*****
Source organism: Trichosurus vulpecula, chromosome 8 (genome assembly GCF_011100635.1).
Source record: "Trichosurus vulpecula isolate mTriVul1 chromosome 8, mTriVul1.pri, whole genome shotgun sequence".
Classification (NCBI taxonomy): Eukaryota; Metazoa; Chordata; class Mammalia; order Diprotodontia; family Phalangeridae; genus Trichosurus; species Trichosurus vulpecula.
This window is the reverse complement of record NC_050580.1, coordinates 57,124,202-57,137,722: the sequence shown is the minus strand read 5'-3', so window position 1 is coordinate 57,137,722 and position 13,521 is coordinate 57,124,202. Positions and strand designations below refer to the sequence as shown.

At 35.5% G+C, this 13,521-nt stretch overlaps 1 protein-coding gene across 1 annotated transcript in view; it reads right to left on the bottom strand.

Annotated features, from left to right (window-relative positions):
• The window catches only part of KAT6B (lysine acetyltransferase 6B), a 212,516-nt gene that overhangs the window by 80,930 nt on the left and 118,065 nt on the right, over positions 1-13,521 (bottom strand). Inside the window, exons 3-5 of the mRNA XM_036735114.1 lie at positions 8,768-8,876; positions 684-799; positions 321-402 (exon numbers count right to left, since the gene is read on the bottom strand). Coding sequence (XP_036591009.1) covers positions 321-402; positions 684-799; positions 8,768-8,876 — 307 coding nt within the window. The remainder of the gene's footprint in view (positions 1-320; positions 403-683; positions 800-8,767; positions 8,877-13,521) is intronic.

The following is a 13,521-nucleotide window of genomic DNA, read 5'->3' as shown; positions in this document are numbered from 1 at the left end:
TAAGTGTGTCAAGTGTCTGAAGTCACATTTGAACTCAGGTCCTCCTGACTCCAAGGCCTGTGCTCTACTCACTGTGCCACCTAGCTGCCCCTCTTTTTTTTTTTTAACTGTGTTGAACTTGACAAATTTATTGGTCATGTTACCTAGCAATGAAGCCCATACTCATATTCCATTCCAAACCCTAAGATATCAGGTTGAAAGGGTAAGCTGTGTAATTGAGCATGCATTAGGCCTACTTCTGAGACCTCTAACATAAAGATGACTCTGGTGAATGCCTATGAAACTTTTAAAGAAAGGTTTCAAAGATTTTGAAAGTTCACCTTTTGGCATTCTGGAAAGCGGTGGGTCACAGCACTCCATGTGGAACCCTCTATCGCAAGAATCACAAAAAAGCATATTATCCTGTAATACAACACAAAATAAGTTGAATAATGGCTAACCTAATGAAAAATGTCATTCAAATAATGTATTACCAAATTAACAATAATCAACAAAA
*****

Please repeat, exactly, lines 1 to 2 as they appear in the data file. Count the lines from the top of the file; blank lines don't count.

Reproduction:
Source organism: Trichosurus vulpecula, chromosome 8 (genome assembly GCF_011100635.1).
Source record: "Trichosurus vulpecula isolate mTriVul1 chromosome 8, mTriVul1.pri, whole genome shotgun sequence".